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Leaf Defence$
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Edward E. Farmer

Print publication date: 2014

Print ISBN-13: 9780199671441

Published to Oxford Scholarship Online: May 2014

DOI: 10.1093/acprof:oso/9780199671441.001.0001

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Synthesis

Synthesis

Chapter:
(p.177) Synthesis
Source:
Leaf Defence
Author(s):

Edward E. Farmer

Publisher:
Oxford University Press
DOI:10.1093/acprof:oso/9780199671441.003.0009

The preceding chapters demonstrate that there is no single best defence strategy, and that the nutritional wealth of the plant—together with its social context—determines in large part how much it will invest in defence. Defence expediture by the leaf is also proportional to attack pressure and the plant’s ability to tolerate attack or to escape in space or time. Leaves and digestive tracts have co-evolved, and this is seen in many molecular defences which are themselves often inducible during attack. Defence inducibility is controlled through the jasmonate pathway, a signalling mechanism that also influences plant growth. Future agriculture will need to exploit our knowledge of the jasmonate pathway, either by increasing its activity in order to reinforce plant defences, or by selectively reducing its activity to increase the digestibility of certain foods. The possibility to better exploit leaves as sources of amino acids is discussed.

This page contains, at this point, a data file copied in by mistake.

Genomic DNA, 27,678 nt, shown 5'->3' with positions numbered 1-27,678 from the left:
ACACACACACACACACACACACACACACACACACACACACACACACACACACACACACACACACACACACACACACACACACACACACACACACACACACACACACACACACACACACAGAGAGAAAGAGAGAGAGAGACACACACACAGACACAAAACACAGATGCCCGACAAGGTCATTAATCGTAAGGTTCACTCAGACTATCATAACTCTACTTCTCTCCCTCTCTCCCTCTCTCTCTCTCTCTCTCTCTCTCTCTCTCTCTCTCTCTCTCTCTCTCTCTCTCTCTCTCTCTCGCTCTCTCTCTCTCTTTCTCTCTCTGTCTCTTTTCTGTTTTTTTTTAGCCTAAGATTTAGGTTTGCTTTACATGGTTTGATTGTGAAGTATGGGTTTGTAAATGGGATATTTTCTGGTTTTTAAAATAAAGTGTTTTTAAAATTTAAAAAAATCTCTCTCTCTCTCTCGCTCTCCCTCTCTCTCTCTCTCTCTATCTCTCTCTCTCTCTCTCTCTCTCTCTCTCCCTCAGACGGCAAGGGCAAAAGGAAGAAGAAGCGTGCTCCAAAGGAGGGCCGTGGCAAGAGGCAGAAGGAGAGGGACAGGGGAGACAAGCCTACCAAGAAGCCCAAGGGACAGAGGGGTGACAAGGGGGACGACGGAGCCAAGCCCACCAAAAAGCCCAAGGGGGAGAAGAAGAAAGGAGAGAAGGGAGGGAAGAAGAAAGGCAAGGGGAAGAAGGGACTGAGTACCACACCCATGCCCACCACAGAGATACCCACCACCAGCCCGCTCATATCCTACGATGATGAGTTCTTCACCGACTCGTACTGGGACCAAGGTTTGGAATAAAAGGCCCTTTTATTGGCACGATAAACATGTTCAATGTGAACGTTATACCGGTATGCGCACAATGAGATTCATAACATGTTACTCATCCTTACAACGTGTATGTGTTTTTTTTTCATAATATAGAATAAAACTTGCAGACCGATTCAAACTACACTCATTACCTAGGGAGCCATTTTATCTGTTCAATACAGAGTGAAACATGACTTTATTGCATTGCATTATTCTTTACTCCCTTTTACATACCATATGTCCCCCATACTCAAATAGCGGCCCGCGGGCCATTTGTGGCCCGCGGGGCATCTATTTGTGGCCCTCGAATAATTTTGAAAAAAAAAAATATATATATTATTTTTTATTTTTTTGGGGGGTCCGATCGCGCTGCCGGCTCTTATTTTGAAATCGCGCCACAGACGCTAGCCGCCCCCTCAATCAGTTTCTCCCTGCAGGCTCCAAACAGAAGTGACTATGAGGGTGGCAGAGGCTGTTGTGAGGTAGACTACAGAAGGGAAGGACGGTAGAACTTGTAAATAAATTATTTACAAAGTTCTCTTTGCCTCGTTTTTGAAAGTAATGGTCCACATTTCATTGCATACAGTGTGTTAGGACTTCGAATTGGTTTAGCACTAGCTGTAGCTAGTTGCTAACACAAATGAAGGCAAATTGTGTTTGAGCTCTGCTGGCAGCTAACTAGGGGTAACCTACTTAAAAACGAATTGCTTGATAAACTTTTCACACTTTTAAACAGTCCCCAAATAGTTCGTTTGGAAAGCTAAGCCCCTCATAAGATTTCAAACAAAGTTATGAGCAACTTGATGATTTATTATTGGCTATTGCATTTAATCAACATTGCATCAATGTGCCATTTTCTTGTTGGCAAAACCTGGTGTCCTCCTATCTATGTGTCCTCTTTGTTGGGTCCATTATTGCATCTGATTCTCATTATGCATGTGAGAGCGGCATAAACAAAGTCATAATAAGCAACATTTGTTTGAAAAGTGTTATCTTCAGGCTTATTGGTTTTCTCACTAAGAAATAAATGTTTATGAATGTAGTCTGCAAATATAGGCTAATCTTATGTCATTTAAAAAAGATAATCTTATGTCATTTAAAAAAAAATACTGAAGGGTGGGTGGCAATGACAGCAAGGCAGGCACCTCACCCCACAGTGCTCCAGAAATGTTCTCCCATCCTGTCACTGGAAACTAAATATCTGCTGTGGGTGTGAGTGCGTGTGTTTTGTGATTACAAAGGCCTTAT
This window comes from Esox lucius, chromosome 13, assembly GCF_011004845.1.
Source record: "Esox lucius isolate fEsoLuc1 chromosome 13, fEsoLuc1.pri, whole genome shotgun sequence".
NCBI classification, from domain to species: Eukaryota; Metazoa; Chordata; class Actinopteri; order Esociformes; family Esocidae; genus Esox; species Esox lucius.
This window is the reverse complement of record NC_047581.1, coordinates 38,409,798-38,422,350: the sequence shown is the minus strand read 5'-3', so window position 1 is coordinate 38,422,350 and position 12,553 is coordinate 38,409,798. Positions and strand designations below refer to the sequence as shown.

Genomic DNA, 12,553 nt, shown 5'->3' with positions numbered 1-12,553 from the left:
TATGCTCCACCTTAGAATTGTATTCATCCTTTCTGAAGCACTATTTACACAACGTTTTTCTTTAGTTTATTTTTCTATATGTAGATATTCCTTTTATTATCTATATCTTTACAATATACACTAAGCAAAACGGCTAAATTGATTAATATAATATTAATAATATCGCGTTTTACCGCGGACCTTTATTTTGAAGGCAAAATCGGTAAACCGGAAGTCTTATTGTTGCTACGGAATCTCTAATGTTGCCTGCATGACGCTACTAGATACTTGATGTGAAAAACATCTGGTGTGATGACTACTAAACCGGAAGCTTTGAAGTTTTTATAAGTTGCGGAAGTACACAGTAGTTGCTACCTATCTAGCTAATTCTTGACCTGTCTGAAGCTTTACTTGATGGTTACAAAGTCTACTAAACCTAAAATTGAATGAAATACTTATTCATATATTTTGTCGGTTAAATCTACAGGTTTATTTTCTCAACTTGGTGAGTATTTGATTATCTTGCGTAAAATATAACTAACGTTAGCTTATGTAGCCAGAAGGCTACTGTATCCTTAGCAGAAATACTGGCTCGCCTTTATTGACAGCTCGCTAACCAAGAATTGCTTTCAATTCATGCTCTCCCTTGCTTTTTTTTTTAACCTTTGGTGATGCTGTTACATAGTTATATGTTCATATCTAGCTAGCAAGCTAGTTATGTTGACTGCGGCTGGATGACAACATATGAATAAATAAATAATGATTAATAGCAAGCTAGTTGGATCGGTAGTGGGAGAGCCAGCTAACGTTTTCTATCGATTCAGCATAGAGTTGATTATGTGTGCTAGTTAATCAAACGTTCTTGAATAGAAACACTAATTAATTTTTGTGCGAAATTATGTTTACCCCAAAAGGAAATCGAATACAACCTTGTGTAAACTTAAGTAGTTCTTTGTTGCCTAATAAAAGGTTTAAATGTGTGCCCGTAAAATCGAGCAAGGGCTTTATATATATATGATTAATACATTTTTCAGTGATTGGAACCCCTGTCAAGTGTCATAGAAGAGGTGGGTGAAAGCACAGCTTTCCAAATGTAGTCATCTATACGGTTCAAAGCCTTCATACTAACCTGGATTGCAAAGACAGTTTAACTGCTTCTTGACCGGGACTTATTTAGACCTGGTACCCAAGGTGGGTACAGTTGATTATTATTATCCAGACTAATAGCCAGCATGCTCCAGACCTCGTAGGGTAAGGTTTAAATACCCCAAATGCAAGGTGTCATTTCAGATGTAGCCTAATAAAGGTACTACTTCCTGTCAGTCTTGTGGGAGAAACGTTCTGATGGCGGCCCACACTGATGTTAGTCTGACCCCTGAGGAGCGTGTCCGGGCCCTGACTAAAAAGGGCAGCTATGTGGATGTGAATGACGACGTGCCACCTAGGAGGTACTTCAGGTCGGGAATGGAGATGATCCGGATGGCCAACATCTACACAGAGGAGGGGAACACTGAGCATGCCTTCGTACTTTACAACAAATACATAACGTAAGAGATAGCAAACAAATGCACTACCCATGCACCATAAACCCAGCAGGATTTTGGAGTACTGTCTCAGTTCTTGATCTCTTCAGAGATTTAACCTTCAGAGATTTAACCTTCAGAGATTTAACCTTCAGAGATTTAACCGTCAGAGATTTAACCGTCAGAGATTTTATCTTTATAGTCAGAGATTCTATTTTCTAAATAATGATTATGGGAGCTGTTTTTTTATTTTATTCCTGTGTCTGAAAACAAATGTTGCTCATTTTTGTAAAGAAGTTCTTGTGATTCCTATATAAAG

Keywords:   defence expenditure, leaf, digestive tract, molecular defences, defence inducibility, plant growth, jasmonate pathway

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